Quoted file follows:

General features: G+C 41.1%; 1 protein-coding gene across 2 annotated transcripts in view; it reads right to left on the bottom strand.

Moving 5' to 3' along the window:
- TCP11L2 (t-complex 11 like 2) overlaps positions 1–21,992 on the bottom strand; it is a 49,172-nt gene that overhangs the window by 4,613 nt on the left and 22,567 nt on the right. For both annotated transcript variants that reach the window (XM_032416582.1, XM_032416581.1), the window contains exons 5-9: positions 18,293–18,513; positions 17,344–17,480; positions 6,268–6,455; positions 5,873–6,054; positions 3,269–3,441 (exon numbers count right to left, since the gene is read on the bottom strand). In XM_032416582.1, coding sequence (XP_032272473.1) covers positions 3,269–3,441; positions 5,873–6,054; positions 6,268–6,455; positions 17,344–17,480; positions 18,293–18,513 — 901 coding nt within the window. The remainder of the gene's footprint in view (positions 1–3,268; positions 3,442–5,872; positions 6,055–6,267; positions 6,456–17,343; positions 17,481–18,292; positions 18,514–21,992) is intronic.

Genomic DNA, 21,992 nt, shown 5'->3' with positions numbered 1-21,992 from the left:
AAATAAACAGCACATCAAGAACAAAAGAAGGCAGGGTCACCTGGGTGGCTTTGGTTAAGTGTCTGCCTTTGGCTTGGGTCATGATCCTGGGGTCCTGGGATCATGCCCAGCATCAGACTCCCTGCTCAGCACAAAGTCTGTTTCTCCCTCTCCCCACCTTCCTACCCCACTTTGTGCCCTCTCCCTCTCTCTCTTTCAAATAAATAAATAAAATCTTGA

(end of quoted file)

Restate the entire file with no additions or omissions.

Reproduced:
General features: G+C 41.1%; 1 protein-coding gene across 2 annotated transcripts in view; it reads right to left on the bottom strand.

Moving 5' to 3' along the window:
- TCP11L2 (t-complex 11 like 2) overlaps positions 1–21,992 on the bottom strand; it is a 49,172-nt gene that overhangs the window by 4,613 nt on the left and 22,567 nt on the right. For both annotated transcript variants that reach the window (XM_032416582.1, XM_032416581.1), the window contains exons 5-9: positions 18,293–18,513; positions 17,344–17,480; positions 6,268–6,455; positions 5,873–6,054; positions 3,269–3,441 (exon numbers count right to left, since the gene is read on the bottom strand). In XM_032416582.1, coding sequence (XP_032272473.1) covers positions 3,269–3,441; positions 5,873–6,054; positions 6,268–6,455; positions 17,344–17,480; positions 18,293–18,513 — 901 coding nt within the window. The remainder of the gene's footprint in view (positions 1–3,268; positions 3,442–5,872; positions 6,055–6,267; positions 6,456–17,343; positions 17,481–18,292; positions 18,514–21,992) is intronic.

Genomic DNA, 21,992 nt, shown 5'->3' with positions numbered 1-21,992 from the left:
AAATAAACAGCACATCAAGAACAAAAGAAGGCAGGGTCACCTGGGTGGCTTTGGTTAAGTGTCTGCCTTTGGCTTGGGTCATGATCCTGGGGTCCTGGGATCATGCCCAGCATCAGACTCCCTGCTCAGCACAAAGTCTGTTTCTCCCTCTCCCCACCTTCCTACCCCACTTTGTGCCCTCTCCCTCTCTCTCTTTCAAATAAATAAATAAAATCTTGA